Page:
New York state Attorney General Letitia James says the family that owns Purdue Pharma, maker of the opioid OxyContin, used Swiss bank accounts to transfer $1 billion from the company to itself.

The allegation, which came in court documents filed late Friday, indicates that the Sackler family is trying to keep its wealth free from potential liability in other court cases involving Purdue Pharma's role in the opioid crisis.

A federal appeals court Friday reinstated a lawsuit against Fox News and two other defendants over its coverage of the death of Seth Rich, a 27-year-old Democratic Party aide who was murdered in July 2016.

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Updated at 5:58 p.m. ET

Latinx community groups based in Texas and Arizona are suing to block the Trump administration from collecting government records for the production of data concerning the U.S. citizenship status of every person living in the country.

Uber's bright red Jump bikes will no longer be seen on the streets of San Diego and Atlanta.

The company has confirmed it will soon pull its ride-share bikes from those two cities. Over the summer, both San Diego and Atlanta ratcheted up regulations on shareable bikes and electric scooters.

The company's bikes are also temporarily unavailable in Providence, R.I., according to Uber spokesman Matthew Wing. The company also stopped bike-sharing in Dallas and San Antonio earlier this summer, after announcing it would close down in Staten Island, N.Y.

A closely watched but controversial treatment for peanut allergies took a big step closer to becoming widely available.

On Friday, an advisory committee of the U.S. Food and Drug Administration voted 7-2 to approve Palforzia, a standardized peanut powder product, to help reduce allergic reactions to peanuts for patients ages 4 to 17 as part of oral immunotherapy protocol. The treatment was developed by pharmaceutical company Aimmune Therapeutics.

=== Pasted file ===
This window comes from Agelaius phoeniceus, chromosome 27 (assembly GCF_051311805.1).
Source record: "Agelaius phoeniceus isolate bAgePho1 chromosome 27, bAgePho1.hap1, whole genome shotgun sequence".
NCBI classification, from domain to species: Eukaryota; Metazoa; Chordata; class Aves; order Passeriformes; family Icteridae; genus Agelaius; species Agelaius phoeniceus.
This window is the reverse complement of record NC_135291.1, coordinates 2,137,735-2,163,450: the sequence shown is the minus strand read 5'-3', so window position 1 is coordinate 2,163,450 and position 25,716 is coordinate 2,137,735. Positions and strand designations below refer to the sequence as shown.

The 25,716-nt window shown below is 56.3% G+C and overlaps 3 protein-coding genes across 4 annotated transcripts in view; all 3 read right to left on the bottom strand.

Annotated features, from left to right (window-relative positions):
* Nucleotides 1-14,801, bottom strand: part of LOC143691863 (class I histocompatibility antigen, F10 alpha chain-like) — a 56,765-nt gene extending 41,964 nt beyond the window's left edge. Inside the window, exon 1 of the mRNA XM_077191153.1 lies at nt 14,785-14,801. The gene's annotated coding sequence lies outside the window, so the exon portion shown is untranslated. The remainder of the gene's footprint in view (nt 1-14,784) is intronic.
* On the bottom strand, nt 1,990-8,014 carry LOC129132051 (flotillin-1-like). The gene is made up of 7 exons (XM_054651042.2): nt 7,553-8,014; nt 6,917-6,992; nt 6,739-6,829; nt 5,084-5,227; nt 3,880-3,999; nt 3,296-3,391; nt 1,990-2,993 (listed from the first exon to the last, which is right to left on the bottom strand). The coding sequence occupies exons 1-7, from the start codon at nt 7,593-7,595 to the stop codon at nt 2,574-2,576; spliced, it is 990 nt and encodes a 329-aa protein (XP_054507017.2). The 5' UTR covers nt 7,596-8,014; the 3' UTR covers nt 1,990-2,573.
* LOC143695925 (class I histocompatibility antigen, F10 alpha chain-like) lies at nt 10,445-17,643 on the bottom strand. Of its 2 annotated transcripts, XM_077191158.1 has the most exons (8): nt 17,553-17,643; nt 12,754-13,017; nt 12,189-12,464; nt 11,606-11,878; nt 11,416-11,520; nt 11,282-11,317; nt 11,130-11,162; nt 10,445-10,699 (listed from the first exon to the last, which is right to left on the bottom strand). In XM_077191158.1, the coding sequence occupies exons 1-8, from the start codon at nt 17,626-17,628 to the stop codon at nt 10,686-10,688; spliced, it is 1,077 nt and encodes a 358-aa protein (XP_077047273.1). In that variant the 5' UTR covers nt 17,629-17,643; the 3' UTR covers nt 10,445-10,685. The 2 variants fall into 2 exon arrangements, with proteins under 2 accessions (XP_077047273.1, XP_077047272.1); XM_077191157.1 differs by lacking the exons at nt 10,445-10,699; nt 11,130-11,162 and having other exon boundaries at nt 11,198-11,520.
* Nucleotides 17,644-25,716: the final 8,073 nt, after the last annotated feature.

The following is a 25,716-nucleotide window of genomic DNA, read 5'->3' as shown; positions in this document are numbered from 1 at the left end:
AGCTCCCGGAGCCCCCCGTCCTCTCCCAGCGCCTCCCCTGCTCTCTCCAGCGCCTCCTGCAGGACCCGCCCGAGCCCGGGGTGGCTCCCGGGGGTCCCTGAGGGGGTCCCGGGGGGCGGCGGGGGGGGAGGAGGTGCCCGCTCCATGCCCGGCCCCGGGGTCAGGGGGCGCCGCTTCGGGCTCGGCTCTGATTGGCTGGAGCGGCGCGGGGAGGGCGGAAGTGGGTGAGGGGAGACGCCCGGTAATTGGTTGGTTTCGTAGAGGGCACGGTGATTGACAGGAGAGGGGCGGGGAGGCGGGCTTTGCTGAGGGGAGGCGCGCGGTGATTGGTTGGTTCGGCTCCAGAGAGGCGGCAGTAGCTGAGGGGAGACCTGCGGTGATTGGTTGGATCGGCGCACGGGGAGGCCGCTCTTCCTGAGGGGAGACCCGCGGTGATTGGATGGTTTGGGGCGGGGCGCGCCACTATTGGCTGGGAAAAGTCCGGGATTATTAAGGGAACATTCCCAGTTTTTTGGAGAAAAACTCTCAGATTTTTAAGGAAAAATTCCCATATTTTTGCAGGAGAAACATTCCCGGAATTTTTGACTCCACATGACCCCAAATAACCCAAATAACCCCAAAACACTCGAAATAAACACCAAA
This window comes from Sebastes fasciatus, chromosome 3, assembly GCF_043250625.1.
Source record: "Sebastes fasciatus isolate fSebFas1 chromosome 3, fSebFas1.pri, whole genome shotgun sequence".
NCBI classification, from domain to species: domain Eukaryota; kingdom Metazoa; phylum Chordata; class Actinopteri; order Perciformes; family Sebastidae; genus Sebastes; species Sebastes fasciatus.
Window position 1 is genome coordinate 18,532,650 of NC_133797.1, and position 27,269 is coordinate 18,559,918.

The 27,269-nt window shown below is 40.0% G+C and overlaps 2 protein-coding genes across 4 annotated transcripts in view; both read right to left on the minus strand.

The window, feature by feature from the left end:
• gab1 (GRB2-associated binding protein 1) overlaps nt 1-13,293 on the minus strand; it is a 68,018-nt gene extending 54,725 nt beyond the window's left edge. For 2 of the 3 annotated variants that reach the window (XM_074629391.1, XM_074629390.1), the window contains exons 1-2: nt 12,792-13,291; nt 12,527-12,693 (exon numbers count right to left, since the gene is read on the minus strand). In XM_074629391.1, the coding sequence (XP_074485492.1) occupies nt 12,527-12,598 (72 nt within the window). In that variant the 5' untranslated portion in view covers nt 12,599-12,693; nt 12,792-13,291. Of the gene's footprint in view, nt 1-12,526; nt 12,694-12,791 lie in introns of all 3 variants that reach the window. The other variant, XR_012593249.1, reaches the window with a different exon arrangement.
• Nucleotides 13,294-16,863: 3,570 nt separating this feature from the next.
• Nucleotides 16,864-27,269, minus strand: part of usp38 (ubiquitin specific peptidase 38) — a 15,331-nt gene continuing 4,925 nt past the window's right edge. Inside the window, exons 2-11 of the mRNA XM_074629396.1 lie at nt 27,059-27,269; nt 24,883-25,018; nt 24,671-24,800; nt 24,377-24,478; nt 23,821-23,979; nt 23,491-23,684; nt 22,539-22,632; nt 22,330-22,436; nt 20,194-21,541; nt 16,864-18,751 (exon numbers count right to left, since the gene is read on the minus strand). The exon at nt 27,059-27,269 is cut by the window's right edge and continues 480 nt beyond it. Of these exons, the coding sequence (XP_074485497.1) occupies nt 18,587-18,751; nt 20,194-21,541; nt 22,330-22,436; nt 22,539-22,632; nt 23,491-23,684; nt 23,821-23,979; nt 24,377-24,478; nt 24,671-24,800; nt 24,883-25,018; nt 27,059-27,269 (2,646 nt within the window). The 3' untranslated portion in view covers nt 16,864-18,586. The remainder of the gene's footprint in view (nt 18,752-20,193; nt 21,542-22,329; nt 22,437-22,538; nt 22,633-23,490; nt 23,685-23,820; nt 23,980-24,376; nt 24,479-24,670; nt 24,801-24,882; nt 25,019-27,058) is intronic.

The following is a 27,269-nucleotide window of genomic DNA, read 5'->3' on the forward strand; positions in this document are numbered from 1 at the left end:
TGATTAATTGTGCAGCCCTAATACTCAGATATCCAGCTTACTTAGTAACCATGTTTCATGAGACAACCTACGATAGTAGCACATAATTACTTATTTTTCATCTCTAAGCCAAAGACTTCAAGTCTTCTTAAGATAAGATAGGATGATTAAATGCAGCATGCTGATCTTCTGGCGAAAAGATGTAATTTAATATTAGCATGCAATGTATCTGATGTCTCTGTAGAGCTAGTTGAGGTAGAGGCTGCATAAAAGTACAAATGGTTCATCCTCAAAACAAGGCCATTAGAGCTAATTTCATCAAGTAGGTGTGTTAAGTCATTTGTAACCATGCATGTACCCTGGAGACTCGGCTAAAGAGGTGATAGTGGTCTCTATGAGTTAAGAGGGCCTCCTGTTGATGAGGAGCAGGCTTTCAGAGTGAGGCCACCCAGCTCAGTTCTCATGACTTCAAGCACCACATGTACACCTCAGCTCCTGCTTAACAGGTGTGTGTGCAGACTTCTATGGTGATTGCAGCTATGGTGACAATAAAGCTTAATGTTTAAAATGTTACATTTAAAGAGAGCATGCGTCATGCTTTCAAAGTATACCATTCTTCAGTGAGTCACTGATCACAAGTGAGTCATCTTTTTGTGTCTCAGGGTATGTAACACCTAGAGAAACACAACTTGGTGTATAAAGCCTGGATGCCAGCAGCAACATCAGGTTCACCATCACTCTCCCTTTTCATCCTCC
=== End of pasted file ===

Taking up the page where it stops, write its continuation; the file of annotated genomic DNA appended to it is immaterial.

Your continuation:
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Updated at 4:45 p.m. ET

Actress Felicity Huffman was sentenced to 14 days in prison on Friday for paying thousands of dollars to have one of her daughter's SAT scores inflated. She is the first parent to be sentenced in the massive college cheating scandal that has rocked the U.S. higher education system.

In addition, U.S. District Judge Indira Talwani said Huffman must serve 12 months of supervised release, 250 hours of community service and pay a $30,000 fine.

Greta Thunberg led a protest at the White House on Friday. But she wasn't looking to go inside — "I don't want to meet with people who don't accept the science," she says.

The young Swedish activist joined a large crowd of protesters who had gathered outside, calling for immediate action to help the environment and reverse an alarming warming trend in average global temperatures.

She says her message for President Trump is the same thing she tells other politicians: Listen to science, and take responsibility.

Regulate us. That's the unexpected message from one of the country's leading tech executives. Microsoft President Brad Smith argues that governments need to put some "guardrails" around engineers and the tech titans they serve.

If public leaders don't, he says, the Internet giants will cannibalize the very fabric of this country.

"We need to work together; we need to work with governments to protect, frankly, something that is far more important than technology: democracy. It was here before us. It needs to be here and healthy after us," Smith says.

For Shadrack Frimpong, 28, finding himself a recipient of a 2019 Muhammad Ali Humanitarian Award "feels pretty crazy," he says, "because here we have a kid who grew up in the middle of the forest in rural Ghana being compared to someone who really was the greatest of all time."

He is one of six recipients of the annual award, given to advocates and activists for social change who are under 30. The awards were presented Sept. 12 in Louisville, Ky.

Fifty-five years after first forming in London, The Who is back with an album of brand-new songs. WHO, due out later this fall, will be the band's 12th studio record. It includes the first single, "Ball & Chain," a gritty swamp-rock critique of the Guantanamo Bay detention camp and the powers that have kept it open.

"Down in Guantanamo," Roger Daltrey sings, "we still got that ball and chain. That pretty piece of Cuba designed to cause men pain."